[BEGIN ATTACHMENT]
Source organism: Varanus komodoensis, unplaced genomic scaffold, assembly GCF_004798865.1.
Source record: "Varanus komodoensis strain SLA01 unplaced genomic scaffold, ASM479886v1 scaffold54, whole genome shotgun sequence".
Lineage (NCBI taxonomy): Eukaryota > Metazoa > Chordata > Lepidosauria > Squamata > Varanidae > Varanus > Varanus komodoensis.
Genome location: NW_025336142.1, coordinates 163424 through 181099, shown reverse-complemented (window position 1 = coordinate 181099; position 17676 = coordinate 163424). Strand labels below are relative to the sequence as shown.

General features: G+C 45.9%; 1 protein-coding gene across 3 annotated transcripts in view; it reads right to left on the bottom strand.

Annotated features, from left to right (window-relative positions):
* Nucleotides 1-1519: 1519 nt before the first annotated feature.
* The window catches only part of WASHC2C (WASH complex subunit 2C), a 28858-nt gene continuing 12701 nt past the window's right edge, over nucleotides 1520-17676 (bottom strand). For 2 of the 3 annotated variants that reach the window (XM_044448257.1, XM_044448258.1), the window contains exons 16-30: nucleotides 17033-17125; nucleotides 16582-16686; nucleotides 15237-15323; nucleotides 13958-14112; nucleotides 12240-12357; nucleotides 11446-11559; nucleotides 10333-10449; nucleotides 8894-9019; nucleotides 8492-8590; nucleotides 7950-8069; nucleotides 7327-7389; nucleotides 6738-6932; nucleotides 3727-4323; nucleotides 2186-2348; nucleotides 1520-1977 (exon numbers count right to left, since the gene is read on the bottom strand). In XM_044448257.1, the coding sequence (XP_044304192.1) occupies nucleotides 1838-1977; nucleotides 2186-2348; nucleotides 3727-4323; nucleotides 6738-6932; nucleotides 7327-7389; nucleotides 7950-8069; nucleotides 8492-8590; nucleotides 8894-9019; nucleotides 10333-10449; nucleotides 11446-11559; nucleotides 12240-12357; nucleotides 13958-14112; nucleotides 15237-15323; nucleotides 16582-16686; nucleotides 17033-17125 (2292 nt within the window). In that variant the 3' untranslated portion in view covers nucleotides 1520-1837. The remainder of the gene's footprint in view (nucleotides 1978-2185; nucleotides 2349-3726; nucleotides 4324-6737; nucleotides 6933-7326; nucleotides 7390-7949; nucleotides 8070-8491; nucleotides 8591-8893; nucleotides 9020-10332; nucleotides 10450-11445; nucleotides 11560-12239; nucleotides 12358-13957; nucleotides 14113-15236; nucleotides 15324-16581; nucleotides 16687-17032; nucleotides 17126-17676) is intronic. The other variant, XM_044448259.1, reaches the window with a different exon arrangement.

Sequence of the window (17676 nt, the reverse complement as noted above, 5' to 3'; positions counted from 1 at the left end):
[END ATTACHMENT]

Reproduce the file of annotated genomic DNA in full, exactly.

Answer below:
Source organism: Varanus komodoensis, unplaced genomic scaffold, assembly GCF_004798865.1.
Source record: "Varanus komodoensis strain SLA01 unplaced genomic scaffold, ASM479886v1 scaffold54, whole genome shotgun sequence".
Lineage (NCBI taxonomy): Eukaryota > Metazoa > Chordata > Lepidosauria > Squamata > Varanidae > Varanus > Varanus komodoensis.
Genome location: NW_025336142.1, coordinates 163424 through 181099, shown reverse-complemented (window position 1 = coordinate 181099; position 17676 = coordinate 163424). Strand labels below are relative to the sequence as shown.

General features: G+C 45.9%; 1 protein-coding gene across 3 annotated transcripts in view; it reads right to left on the bottom strand.

Annotated features, from left to right (window-relative positions):
* Nucleotides 1-1519: 1519 nt before the first annotated feature.
* The window catches only part of WASHC2C (WASH complex subunit 2C), a 28858-nt gene continuing 12701 nt past the window's right edge, over nucleotides 1520-17676 (bottom strand). For 2 of the 3 annotated variants that reach the window (XM_044448257.1, XM_044448258.1), the window contains exons 16-30: nucleotides 17033-17125; nucleotides 16582-16686; nucleotides 15237-15323; nucleotides 13958-14112; nucleotides 12240-12357; nucleotides 11446-11559; nucleotides 10333-10449; nucleotides 8894-9019; nucleotides 8492-8590; nucleotides 7950-8069; nucleotides 7327-7389; nucleotides 6738-6932; nucleotides 3727-4323; nucleotides 2186-2348; nucleotides 1520-1977 (exon numbers count right to left, since the gene is read on the bottom strand). In XM_044448257.1, the coding sequence (XP_044304192.1) occupies nucleotides 1838-1977; nucleotides 2186-2348; nucleotides 3727-4323; nucleotides 6738-6932; nucleotides 7327-7389; nucleotides 7950-8069; nucleotides 8492-8590; nucleotides 8894-9019; nucleotides 10333-10449; nucleotides 11446-11559; nucleotides 12240-12357; nucleotides 13958-14112; nucleotides 15237-15323; nucleotides 16582-16686; nucleotides 17033-17125 (2292 nt within the window). In that variant the 3' untranslated portion in view covers nucleotides 1520-1837. The remainder of the gene's footprint in view (nucleotides 1978-2185; nucleotides 2349-3726; nucleotides 4324-6737; nucleotides 6933-7326; nucleotides 7390-7949; nucleotides 8070-8491; nucleotides 8591-8893; nucleotides 9020-10332; nucleotides 10450-11445; nucleotides 11560-12239; nucleotides 12358-13957; nucleotides 14113-15236; nucleotides 15324-16581; nucleotides 16687-17032; nucleotides 17126-17676) is intronic. The other variant, XM_044448259.1, reaches the window with a different exon arrangement.

Sequence of the window (17676 nt, the reverse complement as noted above, 5' to 3'; positions counted from 1 at the left end):